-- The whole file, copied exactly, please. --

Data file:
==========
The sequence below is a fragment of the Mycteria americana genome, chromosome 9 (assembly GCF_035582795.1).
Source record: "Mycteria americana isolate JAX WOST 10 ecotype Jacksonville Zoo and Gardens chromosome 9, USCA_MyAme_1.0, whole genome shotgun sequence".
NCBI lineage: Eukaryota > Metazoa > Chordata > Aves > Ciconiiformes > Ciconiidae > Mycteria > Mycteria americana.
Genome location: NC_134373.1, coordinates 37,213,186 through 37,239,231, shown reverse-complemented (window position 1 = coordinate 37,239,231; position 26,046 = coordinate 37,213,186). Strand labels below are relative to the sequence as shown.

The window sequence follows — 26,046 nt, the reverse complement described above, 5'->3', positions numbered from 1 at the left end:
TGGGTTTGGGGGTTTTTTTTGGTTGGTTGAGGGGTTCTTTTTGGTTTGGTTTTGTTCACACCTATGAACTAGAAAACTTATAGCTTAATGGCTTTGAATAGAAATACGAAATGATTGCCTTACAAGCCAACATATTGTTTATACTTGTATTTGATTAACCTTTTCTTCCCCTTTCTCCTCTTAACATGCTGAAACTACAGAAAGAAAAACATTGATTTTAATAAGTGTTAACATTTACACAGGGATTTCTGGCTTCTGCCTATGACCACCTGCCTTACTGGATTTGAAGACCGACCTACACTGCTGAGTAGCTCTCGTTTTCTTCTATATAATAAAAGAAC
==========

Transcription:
The sequence below is a fragment of the Mycteria americana genome, chromosome 9 (assembly GCF_035582795.1).
Source record: "Mycteria americana isolate JAX WOST 10 ecotype Jacksonville Zoo and Gardens chromosome 9, USCA_MyAme_1.0, whole genome shotgun sequence".
NCBI lineage: Eukaryota > Metazoa > Chordata > Aves > Ciconiiformes > Ciconiidae > Mycteria > Mycteria americana.
Genome location: NC_134373.1, coordinates 37,213,186 through 37,239,231, shown reverse-complemented (window position 1 = coordinate 37,239,231; position 26,046 = coordinate 37,213,186). Strand labels below are relative to the sequence as shown.

The window sequence follows — 26,046 nt, the reverse complement described above, 5'->3', positions numbered from 1 at the left end:
TGGGTTTGGGGGTTTTTTTTGGTTGGTTGAGGGGTTCTTTTTGGTTTGGTTTTGTTCACACCTATGAACTAGAAAACTTATAGCTTAATGGCTTTGAATAGAAATACGAAATGATTGCCTTACAAGCCAACATATTGTTTATACTTGTATTTGATTAACCTTTTCTTCCCCTTTCTCCTCTTAACATGCTGAAACTACAGAAAGAAAAACATTGATTTTAATAAGTGTTAACATTTACACAGGGATTTCTGGCTTCTGCCTATGACCACCTGCCTTACTGGATTTGAAGACCGACCTACACTGCTGAGTAGCTCTCGTTTTCTTCTATATAATAAAAGAAC